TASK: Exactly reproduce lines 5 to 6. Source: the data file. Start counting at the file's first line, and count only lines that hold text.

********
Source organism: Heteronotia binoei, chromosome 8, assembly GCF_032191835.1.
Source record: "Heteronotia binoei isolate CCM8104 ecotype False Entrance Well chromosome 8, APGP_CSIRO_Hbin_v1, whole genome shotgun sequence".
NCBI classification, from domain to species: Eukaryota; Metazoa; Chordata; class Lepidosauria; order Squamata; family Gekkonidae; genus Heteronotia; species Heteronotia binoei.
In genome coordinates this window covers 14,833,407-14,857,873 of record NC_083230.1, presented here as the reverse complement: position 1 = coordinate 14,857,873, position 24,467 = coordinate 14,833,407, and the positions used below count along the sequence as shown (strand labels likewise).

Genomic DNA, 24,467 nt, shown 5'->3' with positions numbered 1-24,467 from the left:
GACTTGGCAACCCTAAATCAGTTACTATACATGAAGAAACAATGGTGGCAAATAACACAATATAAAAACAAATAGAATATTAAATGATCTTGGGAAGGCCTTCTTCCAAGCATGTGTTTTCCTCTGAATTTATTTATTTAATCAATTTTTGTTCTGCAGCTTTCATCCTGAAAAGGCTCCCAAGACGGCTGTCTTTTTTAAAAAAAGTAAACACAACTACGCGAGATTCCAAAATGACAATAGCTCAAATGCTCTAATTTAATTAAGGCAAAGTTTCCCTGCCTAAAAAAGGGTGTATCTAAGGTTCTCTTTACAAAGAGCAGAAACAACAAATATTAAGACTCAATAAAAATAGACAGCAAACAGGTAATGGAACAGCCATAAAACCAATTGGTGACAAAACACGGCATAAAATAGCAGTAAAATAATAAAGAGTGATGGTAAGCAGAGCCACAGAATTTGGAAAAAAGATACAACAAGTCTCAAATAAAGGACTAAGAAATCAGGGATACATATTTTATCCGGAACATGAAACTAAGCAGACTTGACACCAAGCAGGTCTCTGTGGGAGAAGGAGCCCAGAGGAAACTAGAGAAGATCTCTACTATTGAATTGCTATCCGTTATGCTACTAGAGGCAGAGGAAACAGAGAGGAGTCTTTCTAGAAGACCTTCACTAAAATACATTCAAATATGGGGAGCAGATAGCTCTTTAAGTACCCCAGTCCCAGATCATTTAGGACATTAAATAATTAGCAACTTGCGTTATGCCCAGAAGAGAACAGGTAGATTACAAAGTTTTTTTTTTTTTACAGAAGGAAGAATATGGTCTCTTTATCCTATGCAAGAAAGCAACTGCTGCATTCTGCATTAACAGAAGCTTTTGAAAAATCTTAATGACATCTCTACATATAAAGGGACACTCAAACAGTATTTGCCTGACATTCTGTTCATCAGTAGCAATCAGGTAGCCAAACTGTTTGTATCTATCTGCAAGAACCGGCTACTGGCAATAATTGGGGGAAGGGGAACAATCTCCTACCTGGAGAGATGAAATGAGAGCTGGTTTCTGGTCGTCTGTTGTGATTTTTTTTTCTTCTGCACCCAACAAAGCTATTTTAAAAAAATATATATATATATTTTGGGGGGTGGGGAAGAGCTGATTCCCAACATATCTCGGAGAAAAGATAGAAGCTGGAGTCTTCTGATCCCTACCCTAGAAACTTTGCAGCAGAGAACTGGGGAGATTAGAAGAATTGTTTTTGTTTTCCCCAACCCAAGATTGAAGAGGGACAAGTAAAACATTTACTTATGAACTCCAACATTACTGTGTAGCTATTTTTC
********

Genomic DNA, 24,467 nt, shown 5'->3' with positions numbered 1-24,467 from the left:
GACTTGGCAACCCTAAATCAGTTACTATACATGAAGAAACAATGGTGGCAAATAACACAATATAAAAACAAATAGAATATTAAATGATCTTGGGAAGGCCTTCTTCCAAGCATGTGTTTTCCTCTGAATTTATTTATTTAATCAATTTTTGTTCTGCAGCTTTCATCCTGAAAAGGCTCCCAAGACGGCTGTCTTTTTTAAAAAAAGTAAACACAACTACGCGAGATTCCAAAATGACAATAGCTCAAATGCTCTAATTTAATTAAGGCAAAGTTTCCCTGCCTAAAAAAGGGTGTATCTAAGGTTCTCTTTACAAAGAGCAGAAACAACAAATATTAAGACTCAATAAAAATAGACAGCAAACAGGTAATGGAACAGCCATAAAACCAATTGGTGACAAAACACGGCATAAAATAGCAGTAAAATAATAAAGAGTGATGGTAAGCAGAGCCACAGAATTTGGAAAAAAGATACAACAAGTCTCAAATAAAGGACTAAGAAATCAGGGATACATATTTTATCCGGAACATGAAACTAAGCAGACTTGACACCAAGCAGGTCTCTGTGGGAGAAGGAGCCCAGAGGAAACTAGAGAAGATCTCTACTATTGAATTGCTATCCGTTATGCTACTAGAGGCAGAGGAAACAGAGAGGAGTCTTTCTAGAAGACCTTCACTAAAATACATTCAAATATGGGGAGCAGATAGCTCTTTAAGTACCCCAGTCCCAGATCATTTAGGACATTAAATAATTAGCAACTTGCGTTATGCCCAGAAGAGAACAGGTAGATTACAAAGTTTTTTTTTTTTTACAGAAGGAAGAATATGGTCTCTTTATCCTATGCAAGAAAGCAACTGCTGCATTCTGCATTAACAGAAGCTTTTGAAAAATCTTAATGACATCTCTACATATAAAGGGACACTCAAACAGTATTTGCCTGACATTCTGTTCATCAGTAGCAATCAGGTAGCCAAACTGTTTGTATCTATCTGCAAGAACCGGCTACTGGCAATAATTGGGGGAAGGGGAACAATCTCCTACCTGGAGAGATGAAATGAGAGCTGGTTTCTGGTCGTCTGTTGTGATTTTTTTTTCTTCTGCACCCAACAAAGCTATTTTAAAAAAATATATATATATATTTTGGGGGGTGGGGAAGAGCTGATTCCCAACATATCTCGGAGAAAAGATAGAAGCTGGAGTCTTCTGATCCCTACCCTAGAAACTTTGCAGCAGAGAACTGGGGAGATTAGAAGAATTGTTTTTGTTTTCCCCAACCCAAGATTGAAGAGGGACAAGTAAAACATTTACTTATGAACTCCAACATTACTGTGTAGCTATTTTTC